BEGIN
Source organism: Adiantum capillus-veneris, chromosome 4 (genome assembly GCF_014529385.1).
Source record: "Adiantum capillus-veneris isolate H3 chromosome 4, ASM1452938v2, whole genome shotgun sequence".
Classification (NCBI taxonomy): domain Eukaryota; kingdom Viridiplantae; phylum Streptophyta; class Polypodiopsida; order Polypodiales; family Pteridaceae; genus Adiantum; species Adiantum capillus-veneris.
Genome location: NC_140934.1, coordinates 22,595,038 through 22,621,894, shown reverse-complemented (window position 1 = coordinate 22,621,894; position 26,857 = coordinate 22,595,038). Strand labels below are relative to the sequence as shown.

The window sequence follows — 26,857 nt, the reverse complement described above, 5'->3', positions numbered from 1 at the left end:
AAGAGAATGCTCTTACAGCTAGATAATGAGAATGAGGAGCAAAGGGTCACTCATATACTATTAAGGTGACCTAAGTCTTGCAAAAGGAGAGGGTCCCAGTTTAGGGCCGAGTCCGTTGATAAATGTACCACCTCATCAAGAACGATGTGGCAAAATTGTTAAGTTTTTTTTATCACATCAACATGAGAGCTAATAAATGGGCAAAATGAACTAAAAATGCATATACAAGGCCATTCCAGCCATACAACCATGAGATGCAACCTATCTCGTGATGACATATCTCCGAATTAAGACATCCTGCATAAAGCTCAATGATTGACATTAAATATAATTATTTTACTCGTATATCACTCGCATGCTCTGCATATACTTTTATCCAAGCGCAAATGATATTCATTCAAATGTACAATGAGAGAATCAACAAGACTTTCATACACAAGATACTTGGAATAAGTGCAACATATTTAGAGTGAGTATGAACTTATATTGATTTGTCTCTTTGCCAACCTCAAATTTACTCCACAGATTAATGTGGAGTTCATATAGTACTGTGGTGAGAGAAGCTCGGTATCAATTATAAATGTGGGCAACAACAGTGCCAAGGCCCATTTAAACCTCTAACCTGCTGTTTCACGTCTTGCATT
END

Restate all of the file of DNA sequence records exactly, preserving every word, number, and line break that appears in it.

Source organism: Adiantum capillus-veneris, chromosome 4 (genome assembly GCF_014529385.1).
Source record: "Adiantum capillus-veneris isolate H3 chromosome 4, ASM1452938v2, whole genome shotgun sequence".
Classification (NCBI taxonomy): domain Eukaryota; kingdom Viridiplantae; phylum Streptophyta; class Polypodiopsida; order Polypodiales; family Pteridaceae; genus Adiantum; species Adiantum capillus-veneris.
Genome location: NC_140934.1, coordinates 22,595,038 through 22,621,894, shown reverse-complemented (window position 1 = coordinate 22,621,894; position 26,857 = coordinate 22,595,038). Strand labels below are relative to the sequence as shown.

The window sequence follows — 26,857 nt, the reverse complement described above, 5'->3', positions numbered from 1 at the left end:
AAGAGAATGCTCTTACAGCTAGATAATGAGAATGAGGAGCAAAGGGTCACTCATATACTATTAAGGTGACCTAAGTCTTGCAAAAGGAGAGGGTCCCAGTTTAGGGCCGAGTCCGTTGATAAATGTACCACCTCATCAAGAACGATGTGGCAAAATTGTTAAGTTTTTTTTATCACATCAACATGAGAGCTAATAAATGGGCAAAATGAACTAAAAATGCATATACAAGGCCATTCCAGCCATACAACCATGAGATGCAACCTATCTCGTGATGACATATCTCCGAATTAAGACATCCTGCATAAAGCTCAATGATTGACATTAAATATAATTATTTTACTCGTATATCACTCGCATGCTCTGCATATACTTTTATCCAAGCGCAAATGATATTCATTCAAATGTACAATGAGAGAATCAACAAGACTTTCATACACAAGATACTTGGAATAAGTGCAACATATTTAGAGTGAGTATGAACTTATATTGATTTGTCTCTTTGCCAACCTCAAATTTACTCCACAGATTAATGTGGAGTTCATATAGTACTGTGGTGAGAGAAGCTCGGTATCAATTATAAATGTGGGCAACAACAGTGCCAAGGCCCATTTAAACCTCTAACCTGCTGTTTCACGTCTTGCATT